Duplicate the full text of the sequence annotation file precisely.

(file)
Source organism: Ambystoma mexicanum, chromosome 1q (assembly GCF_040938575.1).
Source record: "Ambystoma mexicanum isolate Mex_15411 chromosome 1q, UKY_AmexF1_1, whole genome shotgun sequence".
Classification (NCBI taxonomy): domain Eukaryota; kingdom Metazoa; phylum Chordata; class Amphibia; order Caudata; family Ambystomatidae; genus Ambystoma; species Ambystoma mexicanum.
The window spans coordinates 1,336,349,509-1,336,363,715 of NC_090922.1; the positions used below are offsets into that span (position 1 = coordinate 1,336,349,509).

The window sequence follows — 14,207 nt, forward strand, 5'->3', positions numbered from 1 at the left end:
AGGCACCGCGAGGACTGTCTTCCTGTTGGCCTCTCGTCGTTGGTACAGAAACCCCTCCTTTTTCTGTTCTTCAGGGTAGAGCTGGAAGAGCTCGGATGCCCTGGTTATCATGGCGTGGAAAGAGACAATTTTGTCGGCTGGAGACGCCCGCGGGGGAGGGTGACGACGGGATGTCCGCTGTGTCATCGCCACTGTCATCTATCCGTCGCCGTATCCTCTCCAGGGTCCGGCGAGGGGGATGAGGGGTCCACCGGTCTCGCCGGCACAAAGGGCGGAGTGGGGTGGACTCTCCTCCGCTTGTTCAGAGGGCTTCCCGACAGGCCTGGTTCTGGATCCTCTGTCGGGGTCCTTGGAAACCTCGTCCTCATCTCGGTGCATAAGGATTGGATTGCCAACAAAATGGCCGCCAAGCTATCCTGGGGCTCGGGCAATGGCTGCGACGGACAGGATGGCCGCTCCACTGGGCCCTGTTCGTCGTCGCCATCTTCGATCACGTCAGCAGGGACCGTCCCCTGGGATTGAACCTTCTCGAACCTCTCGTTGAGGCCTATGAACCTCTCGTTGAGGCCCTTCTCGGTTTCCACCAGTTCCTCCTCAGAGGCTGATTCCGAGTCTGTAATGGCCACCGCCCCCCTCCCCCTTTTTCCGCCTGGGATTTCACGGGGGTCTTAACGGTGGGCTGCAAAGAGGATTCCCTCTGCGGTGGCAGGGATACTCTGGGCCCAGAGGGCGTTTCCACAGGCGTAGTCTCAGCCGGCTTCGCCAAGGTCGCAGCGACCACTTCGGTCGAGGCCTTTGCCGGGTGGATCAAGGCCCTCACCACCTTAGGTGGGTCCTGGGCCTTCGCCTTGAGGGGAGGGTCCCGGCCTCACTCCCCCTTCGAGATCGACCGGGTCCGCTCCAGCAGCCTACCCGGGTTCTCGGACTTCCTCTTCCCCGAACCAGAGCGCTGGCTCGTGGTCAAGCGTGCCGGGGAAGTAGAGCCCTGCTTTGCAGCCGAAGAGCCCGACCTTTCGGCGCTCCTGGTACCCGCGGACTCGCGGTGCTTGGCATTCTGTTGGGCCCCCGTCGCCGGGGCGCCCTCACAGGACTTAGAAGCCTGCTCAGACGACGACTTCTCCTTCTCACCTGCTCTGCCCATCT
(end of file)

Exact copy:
Source organism: Ambystoma mexicanum, chromosome 1q (assembly GCF_040938575.1).
Source record: "Ambystoma mexicanum isolate Mex_15411 chromosome 1q, UKY_AmexF1_1, whole genome shotgun sequence".
Classification (NCBI taxonomy): domain Eukaryota; kingdom Metazoa; phylum Chordata; class Amphibia; order Caudata; family Ambystomatidae; genus Ambystoma; species Ambystoma mexicanum.
The window spans coordinates 1,336,349,509-1,336,363,715 of NC_090922.1; the positions used below are offsets into that span (position 1 = coordinate 1,336,349,509).

The window sequence follows — 14,207 nt, forward strand, 5'->3', positions numbered from 1 at the left end:
AGGCACCGCGAGGACTGTCTTCCTGTTGGCCTCTCGTCGTTGGTACAGAAACCCCTCCTTTTTCTGTTCTTCAGGGTAGAGCTGGAAGAGCTCGGATGCCCTGGTTATCATGGCGTGGAAAGAGACAATTTTGTCGGCTGGAGACGCCCGCGGGGGAGGGTGACGACGGGATGTCCGCTGTGTCATCGCCACTGTCATCTATCCGTCGCCGTATCCTCTCCAGGGTCCGGCGAGGGGGATGAGGGGTCCACCGGTCTCGCCGGCACAAAGGGCGGAGTGGGGTGGACTCTCCTCCGCTTGTTCAGAGGGCTTCCCGACAGGCCTGGTTCTGGATCCTCTGTCGGGGTCCTTGGAAACCTCGTCCTCATCTCGGTGCATAAGGATTGGATTGCCAACAAAATGGCCGCCAAGCTATCCTGGGGCTCGGGCAATGGCTGCGACGGACAGGATGGCCGCTCCACTGGGCCCTGTTCGTCGTCGCCATCTTCGATCACGTCAGCAGGGACCGTCCCCTGGGATTGAACCTTCTCGAACCTCTCGTTGAGGCCTATGAACCTCTCGTTGAGGCCCTTCTCGGTTTCCACCAGTTCCTCCTCAGAGGCTGATTCCGAGTCTGTAATGGCCACCGCCCCCCTCCCCCTTTTTCCGCCTGGGATTTCACGGGGGTCTTAACGGTGGGCTGCAAAGAGGATTCCCTCTGCGGTGGCAGGGATACTCTGGGCCCAGAGGGCGTTTCCACAGGCGTAGTCTCAGCCGGCTTCGCCAAGGTCGCAGCGACCACTTCGGTCGAGGCCTTTGCCGGGTGGATCAAGGCCCTCACCACCTTAGGTGGGTCCTGGGCCTTCGCCTTGAGGGGAGGGTCCCGGCCTCACTCCCCCTTCGAGATCGACCGGGTCCGCTCCAGCAGCCTACCCGGGTTCTCGGACTTCCTCTTCCCCGAACCAGAGCGCTGGCTCGTGGTCAAGCGTGCCGGGGAAGTAGAGCCCTGCTTTGCAGCCGAAGAGCCCGACCTTTCGGCGCTCCTGGTACCCGCGGACTCGCGGTGCTTGGCATTCTGTTGGGCCCCCGTCGCCGGGGCGCCCTCACAGGACTTAGAAGCCTGCTCAGACGACGACTTCTCCTTCTCACCTGCTCTGCCCATCT